The Bullies Among Us

father consoling son
(iStock Photo/Tatiana Gladskikh)

As a teacher and counselor in the public school system for the last 14 years, I have witnessed the tears, suicide notes, gripping fear and rage that are only part of the damage done when children and teenagers’ lives are infected by bullies. One of my most terrible memories is speaking at the funeral of one teenager on whom bullying took its final toll.

Bullying is a form of behavior used to negatively affect others where there is an “imbalance of power.” This “imbalance” may be perceived social or physical power and may be based on the grounds of race, gender, sexuality, religion or other perceived positions.

Bullies like to dominate others and are very “self” focused. While some bullies believe they have the right to treat others as they choose, many bullies are simply insecure. Some bullies are victims of bullying themselves and others suffer from mental disorders and need psychiatric attention.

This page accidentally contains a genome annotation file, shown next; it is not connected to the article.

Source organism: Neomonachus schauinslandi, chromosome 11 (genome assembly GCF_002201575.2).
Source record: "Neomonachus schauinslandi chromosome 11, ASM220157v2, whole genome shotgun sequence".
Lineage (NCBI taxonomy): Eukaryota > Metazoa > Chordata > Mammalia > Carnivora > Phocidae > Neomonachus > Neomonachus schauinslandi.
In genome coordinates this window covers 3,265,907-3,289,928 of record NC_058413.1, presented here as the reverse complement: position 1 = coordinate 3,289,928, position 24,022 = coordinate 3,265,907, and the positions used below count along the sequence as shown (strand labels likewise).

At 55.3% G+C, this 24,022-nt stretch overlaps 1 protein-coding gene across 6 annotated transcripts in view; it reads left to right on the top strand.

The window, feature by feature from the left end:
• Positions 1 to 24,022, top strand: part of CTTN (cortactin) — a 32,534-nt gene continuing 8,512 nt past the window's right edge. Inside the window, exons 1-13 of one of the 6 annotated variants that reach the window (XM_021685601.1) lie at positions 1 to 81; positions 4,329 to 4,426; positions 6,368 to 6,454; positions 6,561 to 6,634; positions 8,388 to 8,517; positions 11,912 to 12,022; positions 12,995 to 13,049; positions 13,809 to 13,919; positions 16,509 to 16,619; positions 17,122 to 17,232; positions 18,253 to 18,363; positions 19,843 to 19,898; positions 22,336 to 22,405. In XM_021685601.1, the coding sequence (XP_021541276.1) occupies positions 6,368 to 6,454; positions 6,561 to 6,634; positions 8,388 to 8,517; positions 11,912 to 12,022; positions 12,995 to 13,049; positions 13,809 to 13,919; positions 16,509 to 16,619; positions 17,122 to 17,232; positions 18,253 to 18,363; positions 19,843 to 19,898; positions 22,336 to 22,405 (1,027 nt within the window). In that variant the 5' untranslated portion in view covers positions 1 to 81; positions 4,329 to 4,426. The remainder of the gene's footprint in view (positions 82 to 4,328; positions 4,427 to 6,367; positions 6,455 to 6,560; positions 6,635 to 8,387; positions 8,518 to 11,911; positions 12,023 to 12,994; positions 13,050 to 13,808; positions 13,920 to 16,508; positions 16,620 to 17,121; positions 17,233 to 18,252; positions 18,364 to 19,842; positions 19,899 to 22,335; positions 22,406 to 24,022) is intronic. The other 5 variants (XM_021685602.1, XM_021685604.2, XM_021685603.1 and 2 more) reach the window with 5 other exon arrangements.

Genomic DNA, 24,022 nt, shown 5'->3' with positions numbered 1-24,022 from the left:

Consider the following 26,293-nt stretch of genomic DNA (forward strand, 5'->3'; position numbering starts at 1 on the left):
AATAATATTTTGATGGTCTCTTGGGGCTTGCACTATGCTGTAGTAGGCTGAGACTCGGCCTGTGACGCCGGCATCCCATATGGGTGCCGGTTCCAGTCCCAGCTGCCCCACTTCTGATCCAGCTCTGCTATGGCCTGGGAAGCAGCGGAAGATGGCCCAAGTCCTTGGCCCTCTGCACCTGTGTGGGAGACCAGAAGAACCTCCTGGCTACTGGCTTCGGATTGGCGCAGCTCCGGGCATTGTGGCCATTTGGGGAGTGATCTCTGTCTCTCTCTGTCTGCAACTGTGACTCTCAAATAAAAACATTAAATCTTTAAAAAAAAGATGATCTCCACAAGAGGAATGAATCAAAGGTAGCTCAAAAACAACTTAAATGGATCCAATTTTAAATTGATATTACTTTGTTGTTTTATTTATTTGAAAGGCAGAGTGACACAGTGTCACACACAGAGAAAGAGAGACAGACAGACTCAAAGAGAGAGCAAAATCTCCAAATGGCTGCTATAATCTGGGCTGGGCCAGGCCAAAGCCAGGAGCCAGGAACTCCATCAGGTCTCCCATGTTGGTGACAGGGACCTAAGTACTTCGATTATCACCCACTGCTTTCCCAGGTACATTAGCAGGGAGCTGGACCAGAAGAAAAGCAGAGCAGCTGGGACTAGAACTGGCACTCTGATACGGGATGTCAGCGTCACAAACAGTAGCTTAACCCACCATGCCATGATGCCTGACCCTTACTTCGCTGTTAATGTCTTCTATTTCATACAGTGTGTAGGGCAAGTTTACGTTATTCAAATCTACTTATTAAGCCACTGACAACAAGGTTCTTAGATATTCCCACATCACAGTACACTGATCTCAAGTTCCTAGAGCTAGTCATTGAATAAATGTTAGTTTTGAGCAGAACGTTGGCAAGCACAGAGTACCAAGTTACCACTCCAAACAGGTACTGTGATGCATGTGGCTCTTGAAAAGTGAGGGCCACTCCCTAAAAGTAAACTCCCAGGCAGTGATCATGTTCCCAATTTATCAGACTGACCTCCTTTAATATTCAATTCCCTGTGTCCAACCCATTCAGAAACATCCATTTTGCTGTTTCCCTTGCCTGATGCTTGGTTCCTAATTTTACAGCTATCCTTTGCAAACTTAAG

It is estimated that one out of every four bullies will have a criminal record by the time they are 30 years old. Regardless of the reason, one thing stands true: Bullying hurts. I know that to be true, firsthand. 

Growing up, I was slightly overweight and the children in my neighborhood consistently reminded me that I was inadequate. I cried myself to sleep many nights, wondering how I could be so ugly. Fortunately, I grew six inches the summer I turned 13 and when I returned to school for the fall, I was not only one of the tallest girls in the school, but also, the thinnest. This change brought the popularity and acceptance I had so desperately wanted. Unfortunately, it did not bring the same change on the inside. I repeatedly heard one message in my own head: You are unacceptable. I achieved awards, high honors and was even a finalist in beauty pageants, but the damage done by those neighborhood bullies was so deeply ingrained, I struggled to believe the truth. 

Fortunately, I had parents and friends who encouraged me and helped me deal with the horrible results of being bullied. I learned to combat my insecurities and eventually, I was able to move past those haunting messages. As a result of my experience, I have a passion for reaching students and parents with practical solutions for dealing with bullying and its devastating effects.